OR WAIT 15 SECS
Public outrage over more high-priced drugs is undermining support for provisions in the House-passed 21st Century Cures legislation that provide additional exclusivities for developing certain new therapies, writes Jill Wechsler.
Public outrage over more high-priced drugs is undermining support for provisions in the House-passed 21st Century Cures legislation that provide additional exclusivities for developing certain new therapies. Even though there is general enthusiasm for R&D on new antibiotics and pediatric therapies, proposals to fuel such R&D with extended patent protections has generated concerns that extending monopolies in the pharmaceutical market will merely keep prices high and profits rolling in.
The critics include long-time patent attorney Alfred Engelberg, who argues that the current system of drug exclusivities should be repealed and replaced by a system that rewards research for drugs of “high therapeutic value,” in a recent article posted by Health Affairs [http://healthaffairs.org/blog/2015/10/29/how-government-policy-promotes-high-drug-prices]. Engelberg played a central role in crafting the the Hatch-Waxman Act of 1984, which provided an additional five-year’s exclusivity for innovator products as a trade-off for provisions facilitating the development and marketing of generics, which now account for some 85% of prescription drug utilization in the U.S.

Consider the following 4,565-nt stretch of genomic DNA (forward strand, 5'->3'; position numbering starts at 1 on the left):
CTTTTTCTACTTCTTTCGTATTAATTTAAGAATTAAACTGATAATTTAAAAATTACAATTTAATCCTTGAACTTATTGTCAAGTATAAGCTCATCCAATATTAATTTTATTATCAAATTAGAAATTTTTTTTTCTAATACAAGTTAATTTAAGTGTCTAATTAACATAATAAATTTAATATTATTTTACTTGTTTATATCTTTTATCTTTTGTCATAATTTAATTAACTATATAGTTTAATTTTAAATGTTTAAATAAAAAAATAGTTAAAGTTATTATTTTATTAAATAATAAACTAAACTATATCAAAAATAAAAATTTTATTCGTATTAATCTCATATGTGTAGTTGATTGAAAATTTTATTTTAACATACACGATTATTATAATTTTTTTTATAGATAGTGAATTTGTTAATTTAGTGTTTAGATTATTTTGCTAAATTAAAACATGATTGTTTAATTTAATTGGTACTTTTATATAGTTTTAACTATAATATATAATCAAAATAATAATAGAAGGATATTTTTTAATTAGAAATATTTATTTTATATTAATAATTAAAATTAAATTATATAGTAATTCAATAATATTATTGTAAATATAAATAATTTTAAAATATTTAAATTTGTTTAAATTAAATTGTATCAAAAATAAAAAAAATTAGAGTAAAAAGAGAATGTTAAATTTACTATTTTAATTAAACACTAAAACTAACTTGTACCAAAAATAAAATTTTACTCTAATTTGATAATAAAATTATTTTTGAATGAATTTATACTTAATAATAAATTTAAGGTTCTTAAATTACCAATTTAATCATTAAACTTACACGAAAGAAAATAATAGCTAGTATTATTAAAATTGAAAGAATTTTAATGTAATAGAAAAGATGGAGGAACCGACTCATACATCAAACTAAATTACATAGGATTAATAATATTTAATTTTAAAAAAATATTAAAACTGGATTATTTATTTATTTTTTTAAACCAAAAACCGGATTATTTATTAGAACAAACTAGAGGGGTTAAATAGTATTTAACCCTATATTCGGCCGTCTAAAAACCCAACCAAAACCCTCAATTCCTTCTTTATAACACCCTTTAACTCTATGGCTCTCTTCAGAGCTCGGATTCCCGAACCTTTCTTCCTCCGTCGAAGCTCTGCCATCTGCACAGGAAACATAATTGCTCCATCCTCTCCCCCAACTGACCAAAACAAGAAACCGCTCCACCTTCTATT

But 7-to-12 year exclusivity periods, and additional protections for studying drug use in children, merely limit competition and keep prices high, says Engelberg. These extended exclusivity provisions “clearly went too far in compensating the pharmaceutical industry at the public’s expense,” he asserts, noting that the U.S. pays the world’s highest prices for drugs even though it is the largest purchaser. The advent of personalized medicine, he adds, will aggravate the pricing situation, as more therapies are developed for smaller patient bases, as opposed to blockbuster drugs for large populations.
One solution, says Engelberg, is to permit Medicare, Medicaid and other public health programs to evaluate the value of each new drug and to obtain fairer prices through a range of tools, including direct negotiation of drug prices, restricted formularies, reference pricing, and rebates based on the lowest price charged for a drug in other industrial countries.
Because biopharma companies benefit from government policies that grant monopolies and subsidize R&D, Engelberg also believes that the pharma industry should be regulated like utilities, with rules setting appropriate returns on investment, say around 6-8%. And he’d like to change the government’s practice of basically “giving away” its patents from basic research; drugs developed with public support should produce public economic benefit – and not just private profits – in the form of reasonable prices and shorter monopoly periods, he concludes.